Awhile back I wrote about how there would be opportunities available for Democrats to make a pitch to Libertarian voters in the next election (here and here). Today Jim Henley points me to this article by W. James Antle III about the incipient breakup of the 40-year-old conservative/libertarian coalition.
The commitment to limited government and constitutionalism that animated Barry Goldwater is conspicuously missing from today's Republican Party and, worse, the conservative movement. Fred Barnes recently wrote approvingly of "big government conservatism," arguing that efforts to shrink government should be abandoned because "people like government so long as it's not a huge drag on the economy." And Irving Kristol described a "neoconservative persuasion" that Arnold Kling recognized to be in conflict with libertarian principles.
The end result of all this is that many libertarians see no compelling reason to support the Republican right they identify with John Ashcroft and Sen. Rick Santorum. By default this means that they often end up working with the left. They've joined with the ACLU and other traditionally liberal civil libertarian organizations to oppose Patriot Act-style legislation (although some prominent conservatives joined them in opposition). Antiwar libertarian bloggers and Internet columnists often link to left-of-center websites like Indymedia, Common Dreams, Alternet.org and CounterPunch in making their arguments.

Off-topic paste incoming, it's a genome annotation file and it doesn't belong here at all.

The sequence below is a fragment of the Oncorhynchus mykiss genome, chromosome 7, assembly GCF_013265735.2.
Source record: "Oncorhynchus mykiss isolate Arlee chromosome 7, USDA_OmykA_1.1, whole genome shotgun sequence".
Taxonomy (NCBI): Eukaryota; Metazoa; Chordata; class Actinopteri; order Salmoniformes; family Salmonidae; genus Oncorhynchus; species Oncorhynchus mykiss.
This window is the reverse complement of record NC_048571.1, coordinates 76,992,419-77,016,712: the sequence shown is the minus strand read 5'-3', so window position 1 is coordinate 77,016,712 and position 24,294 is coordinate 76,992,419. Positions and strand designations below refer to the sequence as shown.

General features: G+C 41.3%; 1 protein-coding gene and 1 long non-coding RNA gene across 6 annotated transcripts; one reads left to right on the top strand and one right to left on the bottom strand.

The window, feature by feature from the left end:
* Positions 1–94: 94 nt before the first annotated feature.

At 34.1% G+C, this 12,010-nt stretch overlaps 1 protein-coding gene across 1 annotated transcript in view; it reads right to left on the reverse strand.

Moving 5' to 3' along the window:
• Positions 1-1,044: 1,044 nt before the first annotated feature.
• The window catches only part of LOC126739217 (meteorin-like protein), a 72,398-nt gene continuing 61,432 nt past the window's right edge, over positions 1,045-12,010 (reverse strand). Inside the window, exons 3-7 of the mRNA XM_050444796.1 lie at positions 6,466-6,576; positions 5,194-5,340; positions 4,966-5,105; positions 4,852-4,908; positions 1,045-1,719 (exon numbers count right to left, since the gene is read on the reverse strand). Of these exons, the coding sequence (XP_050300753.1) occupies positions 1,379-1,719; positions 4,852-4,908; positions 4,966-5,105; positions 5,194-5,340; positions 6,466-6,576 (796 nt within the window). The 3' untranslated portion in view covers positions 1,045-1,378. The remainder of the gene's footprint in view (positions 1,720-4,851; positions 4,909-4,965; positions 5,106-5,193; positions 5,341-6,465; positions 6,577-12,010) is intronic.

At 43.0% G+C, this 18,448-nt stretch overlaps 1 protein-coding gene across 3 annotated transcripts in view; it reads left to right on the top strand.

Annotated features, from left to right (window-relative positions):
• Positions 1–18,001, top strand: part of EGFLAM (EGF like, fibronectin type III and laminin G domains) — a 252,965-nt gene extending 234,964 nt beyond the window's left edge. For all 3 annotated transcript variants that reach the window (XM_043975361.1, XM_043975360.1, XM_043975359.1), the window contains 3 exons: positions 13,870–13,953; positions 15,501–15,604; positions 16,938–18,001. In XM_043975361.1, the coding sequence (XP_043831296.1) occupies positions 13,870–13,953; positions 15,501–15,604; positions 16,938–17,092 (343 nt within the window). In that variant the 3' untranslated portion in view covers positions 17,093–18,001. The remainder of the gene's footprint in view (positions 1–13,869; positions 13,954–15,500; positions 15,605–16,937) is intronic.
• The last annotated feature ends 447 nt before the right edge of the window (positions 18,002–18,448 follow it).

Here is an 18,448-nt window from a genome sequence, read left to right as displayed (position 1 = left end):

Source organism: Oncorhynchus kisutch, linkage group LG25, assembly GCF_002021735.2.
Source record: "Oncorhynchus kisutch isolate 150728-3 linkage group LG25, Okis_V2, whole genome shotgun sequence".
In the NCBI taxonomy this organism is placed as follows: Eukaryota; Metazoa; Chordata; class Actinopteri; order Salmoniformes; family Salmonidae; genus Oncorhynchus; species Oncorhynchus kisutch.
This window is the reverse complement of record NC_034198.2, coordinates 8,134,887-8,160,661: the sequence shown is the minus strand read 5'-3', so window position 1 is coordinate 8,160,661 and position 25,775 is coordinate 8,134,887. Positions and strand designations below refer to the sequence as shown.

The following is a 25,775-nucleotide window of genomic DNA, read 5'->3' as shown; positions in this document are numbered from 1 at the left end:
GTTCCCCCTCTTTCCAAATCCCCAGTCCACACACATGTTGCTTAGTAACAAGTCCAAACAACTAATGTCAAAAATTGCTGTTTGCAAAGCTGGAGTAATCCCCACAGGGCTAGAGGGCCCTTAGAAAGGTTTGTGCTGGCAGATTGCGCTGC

There are any number of things that the Democrats can do to encourage libertarians to look for alternatives to the Republican Party. They can, of course, start to champion some of the causes that libertarians hold dear, but as some of the bigger ones directly conflict with important planks in the Democratic platform, that option is somewhat limited. Far easier would be to stop doing certain things that annoy libertarians, such as the ill-conceived recent legislative crackdowns on file sharers and rave parties. A continued and intense focus (rather like a laser beam, as someone once said) on the excesses of John Ashcroft, Rick Santorum, Roy Moore and the entire theocratic wing of the Republican Party would be wise. And of course, if one wants to be a bit Machiavellian, one could also encourage the Libertarian Party to run a strong candidate for President in 2004. (Anyone have Ron Paul's phone number?)
For what it's worth, Howard Dean is probably in as good a position to maximize this effect as any Democratic Presidential candidate. There is a Libertarians For Dean group, though unlike almost every other group-for-Dean they don't have their own web page. However, as Henley and Antle make clear, there are plenty of reservations about Dean as well, so I'd consider it foolish to expect much more than grudging or least-of-evils type support.Posted by Charles Kuffner on August 28, 2003 to Election 2004 | TrackBack